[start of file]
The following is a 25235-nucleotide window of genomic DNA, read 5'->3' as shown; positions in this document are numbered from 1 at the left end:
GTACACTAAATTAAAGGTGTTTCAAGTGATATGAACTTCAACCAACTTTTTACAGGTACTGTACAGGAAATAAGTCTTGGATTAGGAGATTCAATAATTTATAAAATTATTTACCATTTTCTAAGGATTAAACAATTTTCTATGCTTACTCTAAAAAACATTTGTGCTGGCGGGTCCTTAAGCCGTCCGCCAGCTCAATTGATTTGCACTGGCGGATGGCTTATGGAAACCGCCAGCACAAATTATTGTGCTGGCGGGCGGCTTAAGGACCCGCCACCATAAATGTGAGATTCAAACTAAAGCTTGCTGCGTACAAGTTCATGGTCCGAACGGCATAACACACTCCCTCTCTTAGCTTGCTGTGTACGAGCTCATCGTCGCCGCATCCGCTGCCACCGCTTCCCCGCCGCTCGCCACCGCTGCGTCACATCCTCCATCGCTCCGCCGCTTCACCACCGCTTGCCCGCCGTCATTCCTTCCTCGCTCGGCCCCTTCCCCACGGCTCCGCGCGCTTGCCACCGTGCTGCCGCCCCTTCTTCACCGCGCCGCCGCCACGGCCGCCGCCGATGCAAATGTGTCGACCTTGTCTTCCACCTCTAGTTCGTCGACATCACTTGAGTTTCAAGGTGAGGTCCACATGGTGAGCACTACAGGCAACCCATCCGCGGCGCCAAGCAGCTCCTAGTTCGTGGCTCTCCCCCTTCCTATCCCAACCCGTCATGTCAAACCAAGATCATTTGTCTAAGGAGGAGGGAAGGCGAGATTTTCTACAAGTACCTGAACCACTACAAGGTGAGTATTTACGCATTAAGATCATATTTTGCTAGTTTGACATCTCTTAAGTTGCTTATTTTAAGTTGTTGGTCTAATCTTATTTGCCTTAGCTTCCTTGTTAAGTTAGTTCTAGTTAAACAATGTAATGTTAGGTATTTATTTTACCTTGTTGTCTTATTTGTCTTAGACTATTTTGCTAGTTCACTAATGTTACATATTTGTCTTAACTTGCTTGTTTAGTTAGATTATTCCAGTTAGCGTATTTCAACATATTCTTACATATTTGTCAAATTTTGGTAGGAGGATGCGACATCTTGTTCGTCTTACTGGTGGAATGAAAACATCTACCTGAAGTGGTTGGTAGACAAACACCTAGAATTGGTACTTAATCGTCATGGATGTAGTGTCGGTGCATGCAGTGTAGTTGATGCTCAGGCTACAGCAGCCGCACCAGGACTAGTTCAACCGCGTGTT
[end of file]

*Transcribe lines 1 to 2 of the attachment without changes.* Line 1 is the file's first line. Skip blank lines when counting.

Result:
The following is a 25235-nucleotide window of genomic DNA, read 5'->3' as shown; positions in this document are numbered from 1 at the left end:
GTACACTAAATTAAAGGTGTTTCAAGTGATATGAACTTCAACCAACTTTTTACAGGTACTGTACAGGAAATAAGTCTTGGATTAGGAGATTCAATAATTTATAAAATTATTTACCATTTTCTAAGGATTAAACAATTTTCTATGCTTACTCTAAAAAACATTTGTGCTGGCGGGTCCTTAAGCCGTCCGCCAGCTCAATTGATTTGCACTGGCGGATGGCTTATGGAAACCGCCAGCACAAATTATTGTGCTGGCGGGCGGCTTAAGGACCCGCCACCATAAATGTGAGATTCAAACTAAAGCTTGCTGCGTACAAGTTCATGGTCCGAACGGCATAACACACTCCCTCTCTTAGCTTGCTGTGTACGAGCTCATCGTCGCCGCATCCGCTGCCACCGCTTCCCCGCCGCTCGCCACCGCTGCGTCACATCCTCCATCGCTCCGCCGCTTCACCACCGCTTGCCCGCCGTCATTCCTTCCTCGCTCGGCCCCTTCCCCACGGCTCCGCGCGCTTGCCACCGTGCTGCCGCCCCTTCTTCACCGCGCCGCCGCCACGGCCGCCGCCGATGCAAATGTGTCGACCTTGTCTTCCACCTCTAGTTCGTCGACATCACTTGAGTTTCAAGGTGAGGTCCACATGGTGAGCACTACAGGCAACCCATCCGCGGCGCCAAGCAGCTCCTAGTTCGTGGCTCTCCCCCTTCCTATCCCAACCCGTCATGTCAAACCAAGATCATTTGTCTAAGGAGGAGGGAAGGCGAGATTTTCTACAAGTACCTGAACCACTACAAGGTGAGTATTTACGCATTAAGATCATATTTTGCTAGTTTGACATCTCTTAAGTTGCTTATTTTAAGTTGTTGGTCTAATCTTATTTGCCTTAGCTTCCTTGTTAAGTTAGTTCTAGTTAAACAATGTAATGTTAGGTATTTATTTTACCTTGTTGTCTTATTTGTCTTAGACTATTTTGCTAGTTCACTAATGTTACATATTTGTCTTAACTTGCTTGTTTAGTTAGATTATTCCAGTTAGCGTATTTCAACATATTCTTACATATTTGTCAAATTTTGGTAGGAGGATGCGACATCTTGTTCGTCTTACTGGTGGAATGAAAACATCTACCTGAAGTGGTTGGTAGACAAACACCTAGAATTGGTACTTAATCGTCATGGATGTAGTGTCGGTGCATGCAGTGTAGTTGATGCTCAGGCTACAGCAGCCGCACCAGGACTAGTTCAACCGCGTGTT